Cheslatta Carrier Nation Chief Corrina Leween is searching for answers after a plan to build a 60-bed addictions treatment facility near Vanderhoof was shot down.

Chief Corinna Leween (photo credit: staff).

The proposed location for the facility is the Tachick Lake Resort but was denied last month by the Agricultural Land Commission.

Leween told Vista Radio this effectively denies a non-farm use exemption application that was recently submitted, but there are more questions than answers.

“The land we are talking about is really not an agricultural piece of land – it’s designated as one but it hasn’t been used for that and has been used for a commercial venture. Once Carrier Sekani Family Services purchased it, the ALR process came into place. It might have been there before but it was granted for commercial use and it doesn’t seem like there was a process there.”

Leween and Carrier Sekani Family Services (CSFS) stated the facility has been used as a commercial lodge and campground since the 1960s. The location was chosen after years of due diligence and feasibility studies commissioned by the organization.

She added the proposed location gives those living in rural and urban centres a fighting chance in securing treatment.

“In the north, one of the biggest things is location. You have to be close to medical facilities when you are doing the treatment process, this involves detox and it can be harmful if it’s not done right.”

“That is one of the reasons why this site is favourable is because of access to medical facilities and it’s also central to our communities going from Burns Lake all the way to Prince George and even Fort Saint James.”

According to data from the CSFS, Indigenous people are dying from an overdose at a rate that is five times higher than other BC residents.

“We’ve lost so many people in the last little while, especially young people to the opioid crisis. My goodness, we have to start somewhere as this is such a needed area to address.”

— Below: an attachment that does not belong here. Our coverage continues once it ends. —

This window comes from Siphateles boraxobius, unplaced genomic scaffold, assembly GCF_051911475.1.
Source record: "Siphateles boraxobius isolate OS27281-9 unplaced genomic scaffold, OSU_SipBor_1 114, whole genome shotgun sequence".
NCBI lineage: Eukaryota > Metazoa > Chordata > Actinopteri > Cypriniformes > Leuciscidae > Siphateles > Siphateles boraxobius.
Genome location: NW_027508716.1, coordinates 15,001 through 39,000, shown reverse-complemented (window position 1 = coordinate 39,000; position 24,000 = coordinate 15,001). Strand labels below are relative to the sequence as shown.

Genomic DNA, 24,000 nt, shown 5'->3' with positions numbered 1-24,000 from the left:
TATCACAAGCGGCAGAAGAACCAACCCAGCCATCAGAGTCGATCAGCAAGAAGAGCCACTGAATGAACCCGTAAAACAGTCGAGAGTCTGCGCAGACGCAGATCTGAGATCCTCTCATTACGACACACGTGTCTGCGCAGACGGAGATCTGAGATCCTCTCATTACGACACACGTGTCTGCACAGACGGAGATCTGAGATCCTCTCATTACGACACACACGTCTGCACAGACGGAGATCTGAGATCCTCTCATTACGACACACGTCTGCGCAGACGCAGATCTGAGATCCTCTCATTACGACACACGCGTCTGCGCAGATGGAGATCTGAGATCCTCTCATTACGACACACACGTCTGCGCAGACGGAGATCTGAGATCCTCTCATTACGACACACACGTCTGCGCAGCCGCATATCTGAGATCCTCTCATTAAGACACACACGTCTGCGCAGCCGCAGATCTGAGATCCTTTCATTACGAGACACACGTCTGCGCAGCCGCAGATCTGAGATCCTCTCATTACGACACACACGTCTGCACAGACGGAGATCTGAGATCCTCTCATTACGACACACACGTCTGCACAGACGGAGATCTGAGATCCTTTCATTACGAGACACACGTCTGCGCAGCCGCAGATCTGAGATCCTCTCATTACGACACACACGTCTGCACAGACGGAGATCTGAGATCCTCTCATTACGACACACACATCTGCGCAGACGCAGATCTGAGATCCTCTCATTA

The CSFS remains in negotiations with the province and other stakeholders for the project, which includes an initial dedication of nearly 6-million dollars from the First Nations Health Authority.

The total project costs are estimated to be in the 16-million dollar range.

“There is a need to review and we are hoping that the review will be good for our communities.”

In its release, the CSFS noted part of the treatment model includes agriculture activities, where patients will learn gardening through building and maintaining a community garden and a traditional food processing unit.

“To me, they need a cultural component to their treatment and this facility is designed to give them that. This means living off the land and taking back roles with men being the providers and women being child bearers and the givers of life,” added Leween.

“We are quite disappointed”

Regional Chief Terry Teegee of the BC Assembly of First Nations. (Photo by BC’s Natural Resources Forum Flickr)

BC Assembly of First Nations Regional Chief is of the opinion the roadblock is a major blow in developing a quality treatment centre.

“We are quite disappointed like they are in terms of the decision from the Agricultural Land Commission to decide not to allow this health and healing centre to be developed in the area and certainly is disappointing.”

“This would certainly provide health services and mental health services for Indigenous people here in the north central interior and it would have provided the help that we need not only in this pandemic but also those suffering from the overdose crisis.”

Teegee is in Leween’s corner in that the proposed addictions treatment facility is being unfairly punished due to technicality.

“It had the infrastructure for a facility such as the one being proposed and it’s been there since the 1960s’. Really, it’s something that has already been there and been utilized in a similar fashion except for tourism.”

Vanderhoof Mayor Gerry Thiessen noted the illicit drug crisis seems to be tightening its grip in the northern region and a drug treatment centre would be a good start in seeing some of the overdose numbers go down.

“We have seen in this past year a lot of struggle with addictions and we need to work diligently to find a solution.”

“There is a real need for a centre where the time of stay and treatment can be a continuous program. We need to work as this is something we cannot take lightly.”

Prince George recorded its highest amount of illicit drug toxicity deaths in 2020 with 58 according to the BC Coroners Service.

The previous record-high was set in 2018 at 51.

In addition, Northern Health tallied 132 illicit drug fatalities, nearly doubling the 2019 mark of 67.

Northern Health’s drug toxicity death rate of 46 per 100,000 thousand people is the highest in the province and is seven-points higher than Vancouver Coastal which is second at 39.

The Coroner Service noted the Northern Interior Health Service Delivery Area, which encompasses PG-Quesnel-Burns Lake and the Robson Valley, had the second-highest drug toxicity death rate at 57.8 per 100-thousand people, trailing only Vancouver (58.9).

In January, our health region recorded 17 illicit drug deaths, with seven of those occurring in PG.